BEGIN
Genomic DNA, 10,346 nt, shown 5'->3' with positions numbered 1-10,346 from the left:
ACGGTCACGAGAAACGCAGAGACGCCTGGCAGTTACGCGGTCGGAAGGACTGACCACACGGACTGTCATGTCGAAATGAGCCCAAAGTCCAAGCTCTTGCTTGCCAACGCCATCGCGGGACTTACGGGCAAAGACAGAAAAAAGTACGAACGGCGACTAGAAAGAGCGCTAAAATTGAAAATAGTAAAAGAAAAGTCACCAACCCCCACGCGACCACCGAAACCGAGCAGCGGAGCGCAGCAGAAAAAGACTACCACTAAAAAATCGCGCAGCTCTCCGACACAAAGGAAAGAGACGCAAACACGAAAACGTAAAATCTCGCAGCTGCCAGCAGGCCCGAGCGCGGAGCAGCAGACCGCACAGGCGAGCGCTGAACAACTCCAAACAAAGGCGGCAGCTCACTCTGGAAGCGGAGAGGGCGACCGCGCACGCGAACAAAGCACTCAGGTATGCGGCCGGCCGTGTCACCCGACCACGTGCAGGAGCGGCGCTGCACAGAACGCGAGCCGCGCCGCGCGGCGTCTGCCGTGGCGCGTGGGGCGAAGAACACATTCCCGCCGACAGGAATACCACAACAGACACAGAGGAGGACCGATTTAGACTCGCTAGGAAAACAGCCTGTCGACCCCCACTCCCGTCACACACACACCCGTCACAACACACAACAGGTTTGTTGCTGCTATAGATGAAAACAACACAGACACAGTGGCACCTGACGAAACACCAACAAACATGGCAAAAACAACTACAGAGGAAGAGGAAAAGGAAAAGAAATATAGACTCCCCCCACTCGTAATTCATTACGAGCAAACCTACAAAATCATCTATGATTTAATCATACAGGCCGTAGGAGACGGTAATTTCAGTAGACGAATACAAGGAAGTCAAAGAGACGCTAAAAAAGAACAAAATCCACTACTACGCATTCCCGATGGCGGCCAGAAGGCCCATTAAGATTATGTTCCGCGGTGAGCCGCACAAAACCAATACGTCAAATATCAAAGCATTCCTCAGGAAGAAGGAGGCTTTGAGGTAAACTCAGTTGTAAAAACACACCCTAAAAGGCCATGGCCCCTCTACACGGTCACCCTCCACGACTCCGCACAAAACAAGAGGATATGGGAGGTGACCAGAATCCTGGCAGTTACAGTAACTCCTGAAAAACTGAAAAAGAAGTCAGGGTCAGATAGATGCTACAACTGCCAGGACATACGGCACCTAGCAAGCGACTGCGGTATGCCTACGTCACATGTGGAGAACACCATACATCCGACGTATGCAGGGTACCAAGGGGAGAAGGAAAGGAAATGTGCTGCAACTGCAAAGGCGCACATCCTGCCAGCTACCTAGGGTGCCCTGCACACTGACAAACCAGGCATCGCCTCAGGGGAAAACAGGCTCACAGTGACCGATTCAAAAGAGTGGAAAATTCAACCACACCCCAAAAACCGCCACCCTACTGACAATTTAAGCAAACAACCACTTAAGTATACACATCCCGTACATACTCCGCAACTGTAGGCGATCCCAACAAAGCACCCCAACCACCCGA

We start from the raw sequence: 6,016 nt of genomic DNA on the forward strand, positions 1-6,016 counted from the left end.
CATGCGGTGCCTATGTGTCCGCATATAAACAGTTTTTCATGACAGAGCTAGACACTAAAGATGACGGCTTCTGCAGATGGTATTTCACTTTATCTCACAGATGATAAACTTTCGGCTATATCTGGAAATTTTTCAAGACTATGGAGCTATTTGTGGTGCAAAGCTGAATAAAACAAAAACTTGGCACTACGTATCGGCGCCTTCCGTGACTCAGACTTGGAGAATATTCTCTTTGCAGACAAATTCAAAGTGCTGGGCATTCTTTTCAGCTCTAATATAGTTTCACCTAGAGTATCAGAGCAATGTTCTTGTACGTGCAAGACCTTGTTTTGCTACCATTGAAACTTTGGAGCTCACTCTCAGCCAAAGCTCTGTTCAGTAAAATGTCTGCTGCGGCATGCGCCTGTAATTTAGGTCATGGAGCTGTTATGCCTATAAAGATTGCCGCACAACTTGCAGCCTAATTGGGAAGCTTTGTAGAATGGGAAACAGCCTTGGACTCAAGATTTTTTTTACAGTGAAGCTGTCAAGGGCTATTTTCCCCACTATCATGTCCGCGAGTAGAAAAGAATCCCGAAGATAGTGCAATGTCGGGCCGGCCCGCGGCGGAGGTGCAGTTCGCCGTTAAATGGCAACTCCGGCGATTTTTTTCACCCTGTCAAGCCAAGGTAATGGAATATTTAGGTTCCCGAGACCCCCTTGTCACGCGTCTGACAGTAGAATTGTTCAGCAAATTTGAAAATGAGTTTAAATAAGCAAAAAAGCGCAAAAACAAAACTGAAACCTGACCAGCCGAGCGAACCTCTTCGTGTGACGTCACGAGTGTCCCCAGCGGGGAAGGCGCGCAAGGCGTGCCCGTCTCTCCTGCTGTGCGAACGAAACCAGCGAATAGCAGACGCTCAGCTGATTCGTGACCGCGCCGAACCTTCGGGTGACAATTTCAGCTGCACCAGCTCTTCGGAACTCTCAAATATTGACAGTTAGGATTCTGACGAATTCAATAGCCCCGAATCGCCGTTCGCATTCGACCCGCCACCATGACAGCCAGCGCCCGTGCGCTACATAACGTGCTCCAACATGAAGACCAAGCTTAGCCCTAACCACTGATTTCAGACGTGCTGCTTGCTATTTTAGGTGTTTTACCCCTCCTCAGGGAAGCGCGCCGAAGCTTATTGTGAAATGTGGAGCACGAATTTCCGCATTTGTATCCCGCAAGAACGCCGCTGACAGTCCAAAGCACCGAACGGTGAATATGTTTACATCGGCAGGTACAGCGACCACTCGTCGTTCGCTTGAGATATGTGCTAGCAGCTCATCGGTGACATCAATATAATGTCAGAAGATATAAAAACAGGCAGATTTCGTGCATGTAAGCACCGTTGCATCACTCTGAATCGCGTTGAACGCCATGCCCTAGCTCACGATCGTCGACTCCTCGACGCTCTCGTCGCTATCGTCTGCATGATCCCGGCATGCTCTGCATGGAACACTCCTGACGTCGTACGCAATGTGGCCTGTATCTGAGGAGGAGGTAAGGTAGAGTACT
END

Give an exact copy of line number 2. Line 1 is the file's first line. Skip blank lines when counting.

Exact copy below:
ACGGTCACGAGAAACGCAGAGACGCCTGGCAGTTACGCGGTCGGAAGGACTGACCACACGGACTGTCATGTCGAAATGAGCCCAAAGTCCAAGCTCTTGCTTGCCAACGCCATCGCGGGACTTACGGGCAAAGACAGAAAAAAGTACGAACGGCGACTAGAAAGAGCGCTAAAATTGAAAATAGTAAAAGAAAAGTCACCAACCCCCACGCGACCACCGAAACCGAGCAGCGGAGCGCAGCAGAAAAAGACTACCACTAAAAAATCGCGCAGCTCTCCGACACAAAGGAAAGAGACGCAAACACGAAAACGTAAAATCTCGCAGCTGCCAGCAGGCCCGAGCGCGGAGCAGCAGACCGCACAGGCGAGCGCTGAACAACTCCAAACAAAGGCGGCAGCTCACTCTGGAAGCGGAGAGGGCGACCGCGCACGCGAACAAAGCACTCAGGTATGCGGCCGGCCGTGTCACCCGACCACGTGCAGGAGCGGCGCTGCACAGAACGCGAGCCGCGCCGCGCGGCGTCTGCCGTGGCGCGTGGGGCGAAGAACACATTCCCGCCGACAGGAATACCACAACAGACACAGAGGAGGACCGATTTAGACTCGCTAGGAAAACAGCCTGTCGACCCCCACTCCCGTCACACACACACCCGTCACAACACACAACAGGTTTGTTGCTGCTATAGATGAAAACAACACAGACACAGTGGCACCTGACGAAACACCAACAAACATGGCAAAAACAACTACAGAGGAAGAGGAAAAGGAAAAGAAATATAGACTCCCCCCACTCGTAATTCATTACGAGCAAACCTACAAAATCATCTATGATTTAATCATACAGGCCGTAGGAGACGGTAATTTCAGTAGACGAATACAAGGAAGTCAAAGAGACGCTAAAAAAGAACAAAATCCACTACTACGCATTCCCGATGGCGGCCAGAAGGCCCATTAAGATTATGTTCCGCGGTGAGCCGCACAAAACCAATACGTCAAATATCAAAGCATTCCTCAGGAAGAAGGAGGCTTTGAGGTAAACTCAGTTGTAAAAACACACCCTAAAAGGCCATGGCCCCTCTACACGGTCACCCTCCACGACTCCGCACAAAACAAGAGGATATGGGAGGTGACCAGAATCCTGGCAGTTACAGTAACTCCTGAAAAACTGAAAAAGAAGTCAGGGTCAGATAGATGCTACAACTGCCAGGACATACGGCACCTAGCAAGCGACTGCGGTATGCCTACGTCACATGTGGAGAACACCATACATCCGACGTATGCAGGGTACCAAGGGGAGAAGGAAAGGAAATGTGCTGCAACTGCAAAGGCGCACATCCTGCCAGCTACCTAGGGTGCCCTGCACACTGACAAACCAGGCATCGCCTCAGGGGAAAACAGGCTCACAGTGACCGATTCAAAAGAGTGGAAAATTCAACCACACCCCAAAAACCGCCACCCTACTGACAATTTAAGCAAACAACCACTTAAGTATACACATCCCGTACATACTCCGCAACTGTAGGCGATCCCAACAAAGCACCCCAACCACCCGA